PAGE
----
5 Listening Tips you Need

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Have you been studying English a long time? Do you understand grammar rules so well, you could probably teach it? Then why is it hard for you to understand native speakers? Or your favourite television series? Well, here are a few tips to help you dramatically improve your listening skills. The next time you do listening practice, remember these tips.

1. Listen with a purpose

What are you listening for?
Are you listening to understand specific information? 
- Name, age, hobbies

Are you listening to understand the general idea? 
-The guy was talking about his university. 

Are you listening for specific words? 
- Listen for specific phrasal verbs

Are you listening for tenses? 
- He uses past tense and present continuous to tell the story. 

Always have a purpose for listening or your skills won't develop! 

2. Make listening a daily habit

Try to listen to something every day. A great time to do this is when you're doing something boring like washing the dishes, cleaning the house, driving, on the bus etc

3. Predict what you're going to hear

This will allow your brain time to get the necessary vocabulary ready. Let me give you an example. I'm taking a speaking exam and the topic is about family. I prepare myself by thinking about my family. I will ask myself questions like 'how many members of family do I have?' 'What do we do together?' 'Where do they live?' Etc. Try to do this next time and notice the difference. 

4. Listen and repeat

If you can't hear a particular word or phrase, listen to the audio until you can hear it. This will train your ear to work better!

5. Songs! 

Print lyrics and learn songs! So much fun! 

These are tried and tested website for English listening practice I recommend. 

I hope this helped! Please share to help others. 

Written by Halima Salim


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Are you ready to take the IELTS exam?

Are you thinking about studying abroad? Do you dream about a life and career aspiration in a different country? You’ve made significant progress in your new language, and you’ve come a long way; so, are you ready to take IELTS?  Here’s how you know:


Your goals

You’re a bright-eyed student ready to take on university, or you’re an ambitious worker ready to prove your skills to your boss.  Another good reason could be your willingness to start a new life abroad and the need to show the local government you can speak the language. 

Tip: As studying and taking the IELTS is a serious investment, having a clear goal in mind is crucial.


There is no “passing” or“good” score for the IELTS.  The test is scored from 0 to 9, and it’s up to each university, government or company to decide what is passing for them. So, you need to find out from the institution you are applying to what score is acceptable. Some university programs only ask for a 5; some governments require as high as an 8!   Do your research and find out that number that you need to shoot for.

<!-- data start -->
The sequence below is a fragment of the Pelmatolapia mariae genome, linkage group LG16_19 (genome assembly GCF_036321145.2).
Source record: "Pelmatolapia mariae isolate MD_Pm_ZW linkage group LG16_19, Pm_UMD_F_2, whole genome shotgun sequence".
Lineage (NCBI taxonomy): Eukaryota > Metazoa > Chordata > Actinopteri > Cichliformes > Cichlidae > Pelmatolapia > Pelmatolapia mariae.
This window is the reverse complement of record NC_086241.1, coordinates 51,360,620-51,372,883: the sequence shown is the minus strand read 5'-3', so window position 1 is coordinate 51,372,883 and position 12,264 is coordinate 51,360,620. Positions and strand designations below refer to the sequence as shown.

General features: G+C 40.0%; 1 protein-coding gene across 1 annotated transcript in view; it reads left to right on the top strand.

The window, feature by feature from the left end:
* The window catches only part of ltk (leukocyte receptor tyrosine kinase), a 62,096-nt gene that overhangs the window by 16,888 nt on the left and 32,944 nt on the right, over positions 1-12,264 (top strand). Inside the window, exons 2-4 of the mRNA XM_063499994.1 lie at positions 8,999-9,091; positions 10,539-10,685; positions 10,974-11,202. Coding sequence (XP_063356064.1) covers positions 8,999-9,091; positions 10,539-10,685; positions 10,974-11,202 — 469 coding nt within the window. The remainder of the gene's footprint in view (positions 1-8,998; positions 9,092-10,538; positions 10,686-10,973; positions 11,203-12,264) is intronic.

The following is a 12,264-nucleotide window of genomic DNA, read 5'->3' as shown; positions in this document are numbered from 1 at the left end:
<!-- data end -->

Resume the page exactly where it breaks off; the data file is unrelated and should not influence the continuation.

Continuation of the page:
Often test scores are due including other materials by a deadline date.  Some institutions give some leeway (for example, you need to take the test by a certain date, and scores must be received by a certain date).  Find out by when you need to register, sit the exam, and when your scores will be released on the IELTS website.

Tip: Typically, you have to book two weeks in advance, and it takes almost two weeks to receive the scores.

Your Level

Have you taken an IELTS practice test? 

This is the best way to know what your level is.  The British Council’s website has practice exams available.

If you’ve taken English lessons or a placement test before, you might have achieved a level such as A2 or B1.  If you know your level, you can guess your IELTS score by converting it here.

Time management

How much time do you have before you take your exam?  3 weeks?  3 months?  If you are at a 4 and your need to get to a 6.5, you have some serious studying to do!  If there is an available course nearby for your level (for example, B2 to C1), how long does that course take?  Will you be able to complete it before your exam?

If there’s no course nearby, measure your progress in hours.  To go up one score level in EACH SKILL may take between 300 to 700 hours of productive studying—wait, how many hours a week is that??

Being aware of your current level, your goal score, when you have to take the exam, and how much time you realistically have to study will help you effectively set study goals and manage your time. 


Whether you are at band 4 and need to reach an overall 6, or if you are at 7 and need to reach 8, you’ve got a plan about how to get there.  Maybe you will take lessons, join speaking clubs, watch movies, keep a journal, or use self-access materials on the internet.  You are also aware of your specific weaknesses and strengths and know what you have to work on.  Maybe you’re a star at speaking but struggle with writing.  It happens!